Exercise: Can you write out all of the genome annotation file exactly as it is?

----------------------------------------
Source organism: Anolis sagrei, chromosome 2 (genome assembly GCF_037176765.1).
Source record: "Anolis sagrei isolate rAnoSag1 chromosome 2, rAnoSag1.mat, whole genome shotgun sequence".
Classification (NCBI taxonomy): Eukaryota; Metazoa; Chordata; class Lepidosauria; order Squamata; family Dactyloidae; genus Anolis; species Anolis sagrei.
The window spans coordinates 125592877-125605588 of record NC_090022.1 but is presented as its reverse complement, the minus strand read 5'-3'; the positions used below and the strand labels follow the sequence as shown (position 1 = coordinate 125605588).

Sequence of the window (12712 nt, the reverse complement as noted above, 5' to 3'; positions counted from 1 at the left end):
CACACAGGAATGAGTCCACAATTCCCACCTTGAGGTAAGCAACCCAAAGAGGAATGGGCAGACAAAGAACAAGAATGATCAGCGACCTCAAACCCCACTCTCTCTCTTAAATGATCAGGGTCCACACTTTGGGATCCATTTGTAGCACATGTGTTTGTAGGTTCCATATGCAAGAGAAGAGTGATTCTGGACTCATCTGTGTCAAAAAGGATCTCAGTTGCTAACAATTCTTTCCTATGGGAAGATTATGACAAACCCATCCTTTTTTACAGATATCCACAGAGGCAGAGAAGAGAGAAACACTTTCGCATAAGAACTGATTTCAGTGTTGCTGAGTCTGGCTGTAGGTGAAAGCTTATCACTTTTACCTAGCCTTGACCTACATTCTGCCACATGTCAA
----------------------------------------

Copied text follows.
Source organism: Anolis sagrei, chromosome 2 (genome assembly GCF_037176765.1).
Source record: "Anolis sagrei isolate rAnoSag1 chromosome 2, rAnoSag1.mat, whole genome shotgun sequence".
Classification (NCBI taxonomy): Eukaryota; Metazoa; Chordata; class Lepidosauria; order Squamata; family Dactyloidae; genus Anolis; species Anolis sagrei.
The window spans coordinates 125592877-125605588 of record NC_090022.1 but is presented as its reverse complement, the minus strand read 5'-3'; the positions used below and the strand labels follow the sequence as shown (position 1 = coordinate 125605588).

Sequence of the window (12712 nt, the reverse complement as noted above, 5' to 3'; positions counted from 1 at the left end):
CACACAGGAATGAGTCCACAATTCCCACCTTGAGGTAAGCAACCCAAAGAGGAATGGGCAGACAAAGAACAAGAATGATCAGCGACCTCAAACCCCACTCTCTCTCTTAAATGATCAGGGTCCACACTTTGGGATCCATTTGTAGCACATGTGTTTGTAGGTTCCATATGCAAGAGAAGAGTGATTCTGGACTCATCTGTGTCAAAAAGGATCTCAGTTGCTAACAATTCTTTCCTATGGGAAGATTATGACAAACCCATCCTTTTTTACAGATATCCACAGAGGCAGAGAAGAGAGAAACACTTTCGCATAAGAACTGATTTCAGTGTTGCTGAGTCTGGCTGTAGGTGAAAGCTTATCACTTTTACCTAGCCTTGACCTACATTCTGCCACATGTCAA